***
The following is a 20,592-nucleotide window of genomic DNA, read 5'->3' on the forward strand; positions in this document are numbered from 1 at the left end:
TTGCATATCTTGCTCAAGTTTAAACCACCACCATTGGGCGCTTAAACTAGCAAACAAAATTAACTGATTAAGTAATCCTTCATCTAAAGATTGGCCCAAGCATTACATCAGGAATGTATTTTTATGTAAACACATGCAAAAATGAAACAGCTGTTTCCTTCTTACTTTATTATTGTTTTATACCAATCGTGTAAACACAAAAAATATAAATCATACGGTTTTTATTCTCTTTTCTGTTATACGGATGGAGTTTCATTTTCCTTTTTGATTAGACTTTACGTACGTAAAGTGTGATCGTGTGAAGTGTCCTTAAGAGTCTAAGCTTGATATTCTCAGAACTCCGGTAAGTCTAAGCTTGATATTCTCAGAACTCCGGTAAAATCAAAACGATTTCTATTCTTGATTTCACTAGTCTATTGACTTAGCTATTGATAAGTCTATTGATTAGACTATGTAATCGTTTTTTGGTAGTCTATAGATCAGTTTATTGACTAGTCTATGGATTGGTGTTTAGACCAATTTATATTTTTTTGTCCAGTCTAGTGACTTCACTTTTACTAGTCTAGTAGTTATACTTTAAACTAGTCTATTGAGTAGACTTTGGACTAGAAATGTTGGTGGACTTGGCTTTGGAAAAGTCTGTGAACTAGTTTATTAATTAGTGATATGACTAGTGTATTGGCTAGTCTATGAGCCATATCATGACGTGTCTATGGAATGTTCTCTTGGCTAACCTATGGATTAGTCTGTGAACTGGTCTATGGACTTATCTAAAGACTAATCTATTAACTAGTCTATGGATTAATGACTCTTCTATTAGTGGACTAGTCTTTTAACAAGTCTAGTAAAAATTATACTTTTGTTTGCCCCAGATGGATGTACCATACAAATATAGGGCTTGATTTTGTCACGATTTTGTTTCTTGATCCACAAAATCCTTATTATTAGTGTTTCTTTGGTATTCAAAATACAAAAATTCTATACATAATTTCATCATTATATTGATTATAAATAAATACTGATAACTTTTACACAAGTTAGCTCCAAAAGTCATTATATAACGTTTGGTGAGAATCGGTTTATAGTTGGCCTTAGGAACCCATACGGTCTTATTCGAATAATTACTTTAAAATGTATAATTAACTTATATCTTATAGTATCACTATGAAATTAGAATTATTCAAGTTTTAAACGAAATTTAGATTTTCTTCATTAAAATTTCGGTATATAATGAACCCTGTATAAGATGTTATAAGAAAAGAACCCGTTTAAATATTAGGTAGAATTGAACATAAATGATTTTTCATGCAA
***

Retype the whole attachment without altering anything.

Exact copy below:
The following is a 20,592-nucleotide window of genomic DNA, read 5'->3' on the forward strand; positions in this document are numbered from 1 at the left end:
TTGCATATCTTGCTCAAGTTTAAACCACCACCATTGGGCGCTTAAACTAGCAAACAAAATTAACTGATTAAGTAATCCTTCATCTAAAGATTGGCCCAAGCATTACATCAGGAATGTATTTTTATGTAAACACATGCAAAAATGAAACAGCTGTTTCCTTCTTACTTTATTATTGTTTTATACCAATCGTGTAAACACAAAAAATATAAATCATACGGTTTTTATTCTCTTTTCTGTTATACGGATGGAGTTTCATTTTCCTTTTTGATTAGACTTTACGTACGTAAAGTGTGATCGTGTGAAGTGTCCTTAAGAGTCTAAGCTTGATATTCTCAGAACTCCGGTAAGTCTAAGCTTGATATTCTCAGAACTCCGGTAAAATCAAAACGATTTCTATTCTTGATTTCACTAGTCTATTGACTTAGCTATTGATAAGTCTATTGATTAGACTATGTAATCGTTTTTTGGTAGTCTATAGATCAGTTTATTGACTAGTCTATGGATTGGTGTTTAGACCAATTTATATTTTTTTGTCCAGTCTAGTGACTTCACTTTTACTAGTCTAGTAGTTATACTTTAAACTAGTCTATTGAGTAGACTTTGGACTAGAAATGTTGGTGGACTTGGCTTTGGAAAAGTCTGTGAACTAGTTTATTAATTAGTGATATGACTAGTGTATTGGCTAGTCTATGAGCCATATCATGACGTGTCTATGGAATGTTCTCTTGGCTAACCTATGGATTAGTCTGTGAACTGGTCTATGGACTTATCTAAAGACTAATCTATTAACTAGTCTATGGATTAATGACTCTTCTATTAGTGGACTAGTCTTTTAACAAGTCTAGTAAAAATTATACTTTTGTTTGCCCCAGATGGATGTACCATACAAATATAGGGCTTGATTTTGTCACGATTTTGTTTCTTGATCCACAAAATCCTTATTATTAGTGTTTCTTTGGTATTCAAAATACAAAAATTCTATACATAATTTCATCATTATATTGATTATAAATAAATACTGATAACTTTTACACAAGTTAGCTCCAAAAGTCATTATATAACGTTTGGTGAGAATCGGTTTATAGTTGGCCTTAGGAACCCATACGGTCTTATTCGAATAATTACTTTAAAATGTATAATTAACTTATATCTTATAGTATCACTATGAAATTAGAATTATTCAAGTTTTAAACGAAATTTAGATTTTCTTCATTAAAATTTCGGTATATAATGAACCCTGTATAAGATGTTATAAGAAAAGAACCCGTTTAAATATTAGGTAGAATTGAACATAAATGATTTTTCATGCAA